Part 2: Orphan Train Rider tells her story - KPLC 7 News, Lake Charles, Louisiana

Part 2: 96-year-old Orphan Train Rider tells her story

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Miss Alice Bernard Miss Alice Bernard
Miss Alice Bernard Miss Alice Bernard
(Source: Louisiana Orphan Train Museum) (Source: Louisiana Orphan Train Museum)
(Source: Louisiana Orphan Train Museum) (Source: Louisiana Orphan Train Museum)
OPELOUSAS (KPLC) -

It's been said everybody has a story to tell. But every now and then, you stumble across some who have a story that's overflowing with joy, with pain, with heartache and happiness all rolled into one.

And that's what was discovered on a trip to Opelousas.

Step back in time at the Orphan Train Museum.

It's an eloquent memorial to forgotten children. Little souls that many didn't even realize existed. But here in downtown Opelousas, sits a museum that honors the lives of the children who had no place to go.

They were homeless on the streets of New York, many of them the children of immigrants. In 1853, a group call the Children's Aid Society raised money to send them on trains, to new homes in rural America.

Flo Inhern, the historian at the Orphan Train Museum in Opelousas, said, "They estimate there were probably 2,000 children that came, but we cannot prove that. But we have over 300 of them in our files."

Inhern is proud of the display of honor that she tenderly cares for each day.

The museum houses actual artifacts from theses little riders who came to Louisiana. Their pictures hang on the wall. Relatives have even donated the clothing they arrived in.

To have a descendant come forward is one thing, but to fine an actual surviving rider is a joy you can't imagine.

Miss Alice Bernard said, "I survived. So far."

Miss Alice Bernard is one of the few Orphan Train riders left. She is 96.

"Yes, I think I'm 96," she said. "I'm not 97 yet, am I?"

Alice was just three years old when she got off the train so she doesn't remember the ride. But unfortunately, she remembers the stigma of not belonging. She said, "They would tease me because I was an orphan. They would tease me. They always made me feel like I was not one of them really."

It's not a sentiment of all of the riders. Many who made their way to Cajun Country felt they were truly a part of the way of life here, but there were some stories of exploitation.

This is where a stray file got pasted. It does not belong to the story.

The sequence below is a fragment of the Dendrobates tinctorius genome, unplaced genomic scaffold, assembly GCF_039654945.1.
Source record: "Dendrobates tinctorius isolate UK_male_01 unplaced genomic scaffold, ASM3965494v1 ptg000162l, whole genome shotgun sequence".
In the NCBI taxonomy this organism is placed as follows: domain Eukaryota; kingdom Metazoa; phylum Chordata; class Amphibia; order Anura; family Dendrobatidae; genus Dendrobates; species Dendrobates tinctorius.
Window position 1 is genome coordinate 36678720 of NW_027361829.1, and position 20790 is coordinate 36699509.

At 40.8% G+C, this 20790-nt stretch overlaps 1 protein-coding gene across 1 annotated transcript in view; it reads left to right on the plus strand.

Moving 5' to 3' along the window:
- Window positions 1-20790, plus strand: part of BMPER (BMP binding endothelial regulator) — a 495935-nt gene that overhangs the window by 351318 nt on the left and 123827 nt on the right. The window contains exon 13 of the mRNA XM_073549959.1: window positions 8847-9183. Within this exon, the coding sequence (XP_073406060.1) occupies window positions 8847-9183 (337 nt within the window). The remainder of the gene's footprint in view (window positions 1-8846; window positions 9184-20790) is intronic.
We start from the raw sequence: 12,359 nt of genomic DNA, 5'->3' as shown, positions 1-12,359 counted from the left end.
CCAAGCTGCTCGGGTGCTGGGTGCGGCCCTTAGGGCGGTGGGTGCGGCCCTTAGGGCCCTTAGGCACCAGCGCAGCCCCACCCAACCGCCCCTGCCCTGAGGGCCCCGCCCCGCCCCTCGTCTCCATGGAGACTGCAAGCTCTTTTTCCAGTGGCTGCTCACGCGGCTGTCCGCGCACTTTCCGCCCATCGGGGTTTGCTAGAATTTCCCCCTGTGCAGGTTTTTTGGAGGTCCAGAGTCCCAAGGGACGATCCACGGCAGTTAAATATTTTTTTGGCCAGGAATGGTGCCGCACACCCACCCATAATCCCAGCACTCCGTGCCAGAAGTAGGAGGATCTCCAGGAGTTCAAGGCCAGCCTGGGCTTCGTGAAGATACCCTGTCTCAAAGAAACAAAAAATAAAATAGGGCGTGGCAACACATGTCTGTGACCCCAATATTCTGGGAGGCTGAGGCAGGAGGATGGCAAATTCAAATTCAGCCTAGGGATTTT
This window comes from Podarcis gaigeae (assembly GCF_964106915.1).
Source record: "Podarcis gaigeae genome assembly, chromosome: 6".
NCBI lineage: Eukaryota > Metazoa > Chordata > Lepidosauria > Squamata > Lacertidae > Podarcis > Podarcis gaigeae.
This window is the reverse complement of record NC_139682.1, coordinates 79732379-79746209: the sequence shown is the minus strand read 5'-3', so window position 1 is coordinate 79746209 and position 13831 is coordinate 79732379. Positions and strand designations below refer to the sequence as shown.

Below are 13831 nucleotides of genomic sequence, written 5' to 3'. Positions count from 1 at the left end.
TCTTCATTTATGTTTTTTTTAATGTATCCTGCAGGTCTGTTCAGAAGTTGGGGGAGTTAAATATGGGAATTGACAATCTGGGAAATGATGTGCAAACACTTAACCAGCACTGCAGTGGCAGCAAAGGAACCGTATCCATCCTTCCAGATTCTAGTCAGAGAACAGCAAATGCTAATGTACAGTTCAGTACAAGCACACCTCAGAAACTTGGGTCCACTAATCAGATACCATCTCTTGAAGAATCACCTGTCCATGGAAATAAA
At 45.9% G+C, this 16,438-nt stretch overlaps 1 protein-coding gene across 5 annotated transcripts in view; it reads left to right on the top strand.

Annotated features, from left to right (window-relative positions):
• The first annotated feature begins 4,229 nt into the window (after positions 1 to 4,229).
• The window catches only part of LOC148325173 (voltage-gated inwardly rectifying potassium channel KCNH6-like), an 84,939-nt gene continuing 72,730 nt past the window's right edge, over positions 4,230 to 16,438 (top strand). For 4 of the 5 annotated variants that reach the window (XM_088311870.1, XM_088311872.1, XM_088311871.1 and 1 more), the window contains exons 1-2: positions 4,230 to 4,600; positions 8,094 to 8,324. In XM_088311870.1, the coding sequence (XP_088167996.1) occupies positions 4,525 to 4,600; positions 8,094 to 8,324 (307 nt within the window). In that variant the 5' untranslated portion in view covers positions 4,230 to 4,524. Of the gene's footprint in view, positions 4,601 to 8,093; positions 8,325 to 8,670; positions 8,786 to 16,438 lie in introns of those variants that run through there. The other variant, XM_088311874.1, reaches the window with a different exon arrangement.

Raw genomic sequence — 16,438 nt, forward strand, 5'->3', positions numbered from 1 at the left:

It was rural America and some of the farmers saw the children as nothing more than cheap labor. The placing of the children in homes was usually done through the Catholic Church. Announcements were printed out that the Orphan Train would be coming through and families would literally place an order on what type of child they wanted – a boy, a girl and the age.

Alice said, "I felt like my daddy loved me. But I didn't feel love from my adopted mother. I think I was adopted to be a servant, really."

But through it all, Alice is a survivor. A tiny 3-year-old stepped off a train in 1919 as Alice Kearn and became Alice Geoffrey. She eventually married and had seven children and surrounded herself with the family she never had as a child.

The Orphan Train Museum is grateful to have found Alice. She's a living reminder of why the Orphan Train Society is so important.

"So, now, they have been elevated. They have a place of honor. We are so proud to do this for them," Flo said

The Orphan Train Museum in Opelousas has in its files some 300 children who came through Louisiana, but we know there are many more. With November being National Adoption Awareness Month, this is a good time to invite anyone whose loved one was an Orphan Train Rider to contact them at 337-942-7845.

You can also click HERE for a webpage dedicated to the Orphan Train. To read Part 1 in this series, click HERE.

Videographer for this series was Tim Bourgeois.

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